Australian Institute of Health and Welfare (2016) Oral health and dental care in Australia 2015, AIHW, Australian Government, accessed 25 May 2022.
Australian Institute of Health and Welfare. (2016). Oral health and dental care in Australia 2015. Retrieved from https://www.aihw.gov.au/reports/dental-oral-health/oral-health-dental-care-in-australia-2015
Oral health and dental care in Australia 2015. Australian Institute of Health and Welfare, 28 January 2016, https://www.aihw.gov.au/reports/dental-oral-health/oral-health-dental-care-in-australia-2015
Australian Institute of Health and Welfare. Oral health and dental care in Australia 2015 [Internet]. Canberra: Australian Institute of Health and Welfare, 2016 [cited 2022 May. 25]. Available from: https://www.aihw.gov.au/reports/dental-oral-health/oral-health-dental-care-in-australia-2015
Australian Institute of Health and Welfare (AIHW) 2016, Oral health and dental care in Australia 2015, viewed 25 May 2022, https://www.aihw.gov.au/reports/dental-oral-health/oral-health-dental-care-in-australia-2015
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In 2013, survey data shows nearly a third of people aged 5 or older (32%) avoided or delayed visiting a dentist due to cost. This ranged from almost 11% of children aged 5–14 to 45% for adults aged 25–44.
From 1994 to 2013, there was an increase in the proportion of adults avoiding visits, from about 25% to 35%. For children, there was no overall change, although there was some year-to-year variation.
Source: National Dental Telephone Interview Survey 1994 to 2013.
In 2013, cost prevented just over one-quarter of adults aged 25–64 from having their recommended treatment. Cost prevented only 6% of children aged 5–14 from having their recommended treatment.
Overall, for the period 1994 to 2010, the proportion of adults who had cost prevent their treatment fluctuated between 14% and 23%. For children, there was no overall change, fluctuating between 4% and 8% over the period.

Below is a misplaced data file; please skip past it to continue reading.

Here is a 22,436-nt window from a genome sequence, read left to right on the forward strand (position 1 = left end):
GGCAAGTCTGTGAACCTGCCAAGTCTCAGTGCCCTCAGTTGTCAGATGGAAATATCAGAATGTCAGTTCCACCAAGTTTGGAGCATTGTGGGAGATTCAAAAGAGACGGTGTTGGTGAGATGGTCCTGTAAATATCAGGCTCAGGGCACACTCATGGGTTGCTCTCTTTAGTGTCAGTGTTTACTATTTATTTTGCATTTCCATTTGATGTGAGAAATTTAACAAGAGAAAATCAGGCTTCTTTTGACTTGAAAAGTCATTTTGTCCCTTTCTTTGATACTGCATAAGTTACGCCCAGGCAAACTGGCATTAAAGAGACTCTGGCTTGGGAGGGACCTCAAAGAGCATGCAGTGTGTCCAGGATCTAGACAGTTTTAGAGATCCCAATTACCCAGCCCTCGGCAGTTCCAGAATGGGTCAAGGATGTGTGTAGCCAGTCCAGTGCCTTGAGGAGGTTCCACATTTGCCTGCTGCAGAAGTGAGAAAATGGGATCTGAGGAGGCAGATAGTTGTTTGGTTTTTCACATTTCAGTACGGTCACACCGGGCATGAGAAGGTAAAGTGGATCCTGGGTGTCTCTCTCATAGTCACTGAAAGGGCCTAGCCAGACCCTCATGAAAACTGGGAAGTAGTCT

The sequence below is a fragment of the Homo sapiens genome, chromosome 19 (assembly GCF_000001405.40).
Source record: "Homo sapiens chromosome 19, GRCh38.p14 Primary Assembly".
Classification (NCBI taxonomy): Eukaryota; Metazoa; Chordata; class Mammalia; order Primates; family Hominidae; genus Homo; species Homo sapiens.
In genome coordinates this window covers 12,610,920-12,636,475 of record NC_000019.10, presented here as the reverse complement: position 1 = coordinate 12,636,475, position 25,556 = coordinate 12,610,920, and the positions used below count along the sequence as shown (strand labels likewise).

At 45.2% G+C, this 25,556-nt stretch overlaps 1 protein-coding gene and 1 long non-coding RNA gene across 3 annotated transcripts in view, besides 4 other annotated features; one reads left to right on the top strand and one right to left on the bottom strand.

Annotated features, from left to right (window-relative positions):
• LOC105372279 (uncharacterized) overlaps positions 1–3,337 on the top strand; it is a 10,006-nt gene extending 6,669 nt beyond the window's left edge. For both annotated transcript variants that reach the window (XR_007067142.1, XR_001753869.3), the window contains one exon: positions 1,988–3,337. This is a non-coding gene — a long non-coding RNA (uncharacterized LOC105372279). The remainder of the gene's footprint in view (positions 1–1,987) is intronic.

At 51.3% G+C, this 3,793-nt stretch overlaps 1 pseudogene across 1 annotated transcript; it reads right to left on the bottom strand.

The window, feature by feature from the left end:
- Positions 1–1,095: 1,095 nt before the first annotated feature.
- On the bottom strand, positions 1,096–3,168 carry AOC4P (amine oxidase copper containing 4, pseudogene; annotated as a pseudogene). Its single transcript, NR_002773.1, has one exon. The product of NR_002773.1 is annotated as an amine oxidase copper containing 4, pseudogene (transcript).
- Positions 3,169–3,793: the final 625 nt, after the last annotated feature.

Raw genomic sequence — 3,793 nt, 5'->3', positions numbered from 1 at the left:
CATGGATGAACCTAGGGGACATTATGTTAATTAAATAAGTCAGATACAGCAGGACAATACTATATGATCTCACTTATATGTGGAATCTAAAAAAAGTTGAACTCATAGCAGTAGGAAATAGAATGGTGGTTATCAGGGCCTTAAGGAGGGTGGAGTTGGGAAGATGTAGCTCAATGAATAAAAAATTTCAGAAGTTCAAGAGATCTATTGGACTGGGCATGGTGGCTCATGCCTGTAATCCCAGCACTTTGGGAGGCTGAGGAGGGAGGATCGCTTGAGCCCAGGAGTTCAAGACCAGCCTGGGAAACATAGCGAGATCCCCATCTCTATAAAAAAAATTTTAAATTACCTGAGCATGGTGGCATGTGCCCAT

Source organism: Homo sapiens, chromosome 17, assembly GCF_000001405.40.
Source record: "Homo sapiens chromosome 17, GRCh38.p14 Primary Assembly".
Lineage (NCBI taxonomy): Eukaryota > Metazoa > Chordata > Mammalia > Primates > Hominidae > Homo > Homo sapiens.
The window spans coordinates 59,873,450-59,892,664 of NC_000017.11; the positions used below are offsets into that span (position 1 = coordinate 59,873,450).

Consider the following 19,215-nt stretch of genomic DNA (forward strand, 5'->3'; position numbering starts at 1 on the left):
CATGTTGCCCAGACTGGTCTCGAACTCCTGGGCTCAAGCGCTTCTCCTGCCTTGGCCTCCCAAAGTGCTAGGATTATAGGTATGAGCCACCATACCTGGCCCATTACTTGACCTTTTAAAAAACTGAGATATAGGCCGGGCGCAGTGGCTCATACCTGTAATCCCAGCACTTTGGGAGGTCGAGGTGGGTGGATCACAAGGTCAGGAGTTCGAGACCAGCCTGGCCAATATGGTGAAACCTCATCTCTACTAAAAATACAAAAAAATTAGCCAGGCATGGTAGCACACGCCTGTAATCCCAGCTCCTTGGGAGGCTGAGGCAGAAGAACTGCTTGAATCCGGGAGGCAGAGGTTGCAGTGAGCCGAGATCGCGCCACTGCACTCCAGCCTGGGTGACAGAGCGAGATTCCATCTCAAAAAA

In 2013 the National Dental Telephone Interview Survey found that, half of all people aged 5 and over (50.3%) had some level of dental insurance. The proportion of people with some dental insurance was higher in Major cities (53%) than in Inner regional and Outer regional areas (45% and 44%).
Over three-quarters of dentate adults in the highest household income group (78%) had some level of dental insurance. Less than one-third of adults in the bottom household income groups (ranging from 23%) had dental insurance.
The majority of adults with insurance reported that their insurance paid some (77%) or all (9%) of the dental costs of their last visit. About 10% of insured adults paid all their own dental expenses.
Almost one-fifth of insured adults (19%) who were required to cover their own dental expenses said it caused a large financial burden.
Recurrent expenditure on dental services in Australia (excluding hospitals) was $8,706 million in 2012–13, an increase from $5,945 million (adjusted for inflation) in 2008–09.
In 2012–13 the largest source of funds for dental expenditure was individuals, paying directly out-of-pocket for 58.2% of total dental costs. Health insurance funds provided a further 16.0%. Australian government premium rebates accounted for 7.0%, and other government contributions funded 18.3% of total expenditure (10.8% Australian government direct outlay and 7.5% from state and local governments).
In 2012–13, $380 was spent per capita, $284 of this by the non-government sector (mainly individuals).
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